Spectrum as a Public Resource

The Cricket Association of Bengal judgment also discusses the regulation of spectrum as a public resource. This is arguably an even more fundamental question, addressing the question of what qualifies as legitimate usage and allocation of spectrum. The Court characterized airwaves as a scarce public resource, which ought to be used in the best interests of the public, and in a manner that prevents any infractions on their rights. Justice Reddy’s opinion in the judgment even acknowledges the requirement of media plurality as part of the required policy approach for regulating spectrum.

Another SC judgment arguing in a similar vein, Association of Unified Tele Services Providers & Ors. v. Union of India & Ors., ruled that the State is bound to use spectrum resources solely for the enjoyment of the general public. Applying the public trust doctrine, it explained that the resources are prohibited from being used or transferred for any kind of private or commercial interest.

What the available jurisprudence effectively lays down can be encapsulated in the following: Spectrum is a public resource that can only be used and/or allocated by the state for general public benefit, and cannot be used in any manner for private or commercial interests. This public interest contains various concerns, one of them being the right to a diverse set of media content sources, so as to avoid interested parties having any kind of power or control over the content available to consumers. What this means for the State is that spectrum must be used in order to maximise the variety of media available to end-users and prohibit control over the medium of transmission being controlled by a single or few player(s).

This creates a tricky situation for TRAI, who have asked for public comments on the desirability of differential pricing in data services. There is a glaring lack of clarity on the exact mandate provided to the state regarding how to use spectrum resources to achieve TRAI’s officially cited objective of providing ‘free’ Internet access to consumers. Without discussion focusing on the exact nature of what we want to achieve, we will continue to be forced take reactionary positions regarding most issues and developments. Forming a concrete policy to connect India’s billion can only get a whole lot easier once we are able to agree upon a common goal and a set of principles regarding how to get there.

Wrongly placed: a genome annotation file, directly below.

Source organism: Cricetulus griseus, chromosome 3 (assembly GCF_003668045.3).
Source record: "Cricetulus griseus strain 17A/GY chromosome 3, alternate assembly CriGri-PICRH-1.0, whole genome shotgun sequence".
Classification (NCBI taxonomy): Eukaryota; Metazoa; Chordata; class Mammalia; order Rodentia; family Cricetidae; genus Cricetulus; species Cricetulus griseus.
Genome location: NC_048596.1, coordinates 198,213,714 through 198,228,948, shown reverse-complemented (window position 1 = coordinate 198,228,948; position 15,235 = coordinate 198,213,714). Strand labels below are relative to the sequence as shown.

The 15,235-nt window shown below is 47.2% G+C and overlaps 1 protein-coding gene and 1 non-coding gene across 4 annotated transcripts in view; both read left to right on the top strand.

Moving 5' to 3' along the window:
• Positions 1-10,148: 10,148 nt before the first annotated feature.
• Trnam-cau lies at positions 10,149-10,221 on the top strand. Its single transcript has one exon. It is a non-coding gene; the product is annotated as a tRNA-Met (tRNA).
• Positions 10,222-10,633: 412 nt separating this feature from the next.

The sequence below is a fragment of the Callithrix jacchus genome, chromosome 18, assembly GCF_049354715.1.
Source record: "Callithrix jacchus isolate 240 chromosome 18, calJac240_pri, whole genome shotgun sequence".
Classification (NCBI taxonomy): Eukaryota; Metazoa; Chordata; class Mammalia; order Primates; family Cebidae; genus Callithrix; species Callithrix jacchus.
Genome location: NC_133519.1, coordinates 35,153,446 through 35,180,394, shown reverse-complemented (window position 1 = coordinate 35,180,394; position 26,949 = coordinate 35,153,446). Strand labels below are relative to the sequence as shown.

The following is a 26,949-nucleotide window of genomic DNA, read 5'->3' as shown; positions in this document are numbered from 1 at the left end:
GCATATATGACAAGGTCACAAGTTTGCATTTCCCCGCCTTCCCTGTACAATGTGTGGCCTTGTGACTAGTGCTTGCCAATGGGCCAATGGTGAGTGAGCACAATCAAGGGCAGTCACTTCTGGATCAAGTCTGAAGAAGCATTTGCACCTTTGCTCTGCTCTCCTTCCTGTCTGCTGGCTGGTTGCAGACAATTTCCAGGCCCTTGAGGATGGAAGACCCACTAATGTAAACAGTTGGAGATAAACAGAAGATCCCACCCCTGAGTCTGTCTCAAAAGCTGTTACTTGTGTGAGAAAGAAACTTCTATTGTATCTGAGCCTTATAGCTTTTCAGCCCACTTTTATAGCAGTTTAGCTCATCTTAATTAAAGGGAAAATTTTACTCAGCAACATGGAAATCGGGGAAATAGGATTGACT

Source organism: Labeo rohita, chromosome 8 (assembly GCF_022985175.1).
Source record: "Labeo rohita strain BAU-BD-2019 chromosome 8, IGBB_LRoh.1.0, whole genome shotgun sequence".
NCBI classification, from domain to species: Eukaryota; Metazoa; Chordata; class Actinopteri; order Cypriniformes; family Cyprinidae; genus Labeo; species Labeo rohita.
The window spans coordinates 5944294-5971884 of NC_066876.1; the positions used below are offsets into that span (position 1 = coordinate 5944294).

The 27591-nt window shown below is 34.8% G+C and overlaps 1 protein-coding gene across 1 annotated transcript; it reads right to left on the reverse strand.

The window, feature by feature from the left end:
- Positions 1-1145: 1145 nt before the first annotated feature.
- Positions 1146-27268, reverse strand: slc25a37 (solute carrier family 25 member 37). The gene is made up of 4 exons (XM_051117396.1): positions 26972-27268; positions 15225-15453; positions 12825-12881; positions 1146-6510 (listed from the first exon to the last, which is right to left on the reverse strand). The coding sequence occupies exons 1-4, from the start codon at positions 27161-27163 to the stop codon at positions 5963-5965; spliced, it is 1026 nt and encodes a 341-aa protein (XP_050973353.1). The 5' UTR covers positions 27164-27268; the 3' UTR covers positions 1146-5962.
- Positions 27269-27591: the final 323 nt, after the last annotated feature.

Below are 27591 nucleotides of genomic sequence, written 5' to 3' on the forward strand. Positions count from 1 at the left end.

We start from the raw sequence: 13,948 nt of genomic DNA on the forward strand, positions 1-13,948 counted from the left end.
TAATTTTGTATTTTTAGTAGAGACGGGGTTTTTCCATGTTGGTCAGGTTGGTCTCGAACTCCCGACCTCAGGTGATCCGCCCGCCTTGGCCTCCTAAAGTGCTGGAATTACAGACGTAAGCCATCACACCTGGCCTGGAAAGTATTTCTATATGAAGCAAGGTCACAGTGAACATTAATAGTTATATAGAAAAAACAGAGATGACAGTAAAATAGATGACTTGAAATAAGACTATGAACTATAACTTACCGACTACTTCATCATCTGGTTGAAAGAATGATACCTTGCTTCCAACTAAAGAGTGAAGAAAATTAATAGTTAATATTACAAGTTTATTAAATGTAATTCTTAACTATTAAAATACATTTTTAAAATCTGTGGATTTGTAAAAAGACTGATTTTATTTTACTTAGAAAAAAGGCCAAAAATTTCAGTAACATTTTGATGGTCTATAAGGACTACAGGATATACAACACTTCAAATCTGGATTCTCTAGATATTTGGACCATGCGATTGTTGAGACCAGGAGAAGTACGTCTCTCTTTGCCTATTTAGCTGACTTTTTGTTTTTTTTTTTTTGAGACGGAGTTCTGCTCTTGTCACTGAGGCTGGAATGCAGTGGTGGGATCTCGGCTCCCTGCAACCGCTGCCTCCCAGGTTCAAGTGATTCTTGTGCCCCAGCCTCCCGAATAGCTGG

ep049

Image Credit: Everybody Loves Eric Raymond: http://geekz.co.uk/lovesraymond/

To B2B or Not: Brief on E-Commerce and FDI Policy in India

By Madhulika Srikumar

Justice Rajiv Sahai Endlaw when hearing a petition in the Delhi High Court on the 23rd of September this year had this to say about ecommerce, “Prima facie, the Union of India/State Governments cannot, on the one hand, for the purpose of tax, treat such sales as retail and on the other hand, for the purposes of investment, not treat the same as retail sale”.  This effectively sums up the confusion around ecommerce and Foreign Direct Investment (FDI) policy in India. Whether ecommerce should be considered as B2B (business to business) or B2C (business to consumer) under the FDI Policy is the question.

The above petition was filed by the Retailers Association of India (RAI) and the All India Footwear Manufacturers and Retailers Association (AIFMRA) seeking clarity on FDI in e-commerce, arguing that ecommerce companies have been acting like retailers which is in violation of the current FDI norms. In the beginning of this month, the Confederation of All India Traders (CAIT) had also raised similar objections in a complaint sent to the Secretary of Department of Industrial Policy & Promotion (DIPP) at the Ministry of Commerce and Industry. The letter in particular singled out Flipkart, Amazon and Snapdeal for flouting FDI regulations when offering huge discounts during the festive season sales. The commerce ministry in turn has requested the Enforcement Directorate (ED) and RBI to look into these companies and examine if they are indeed engaging in retailing activity.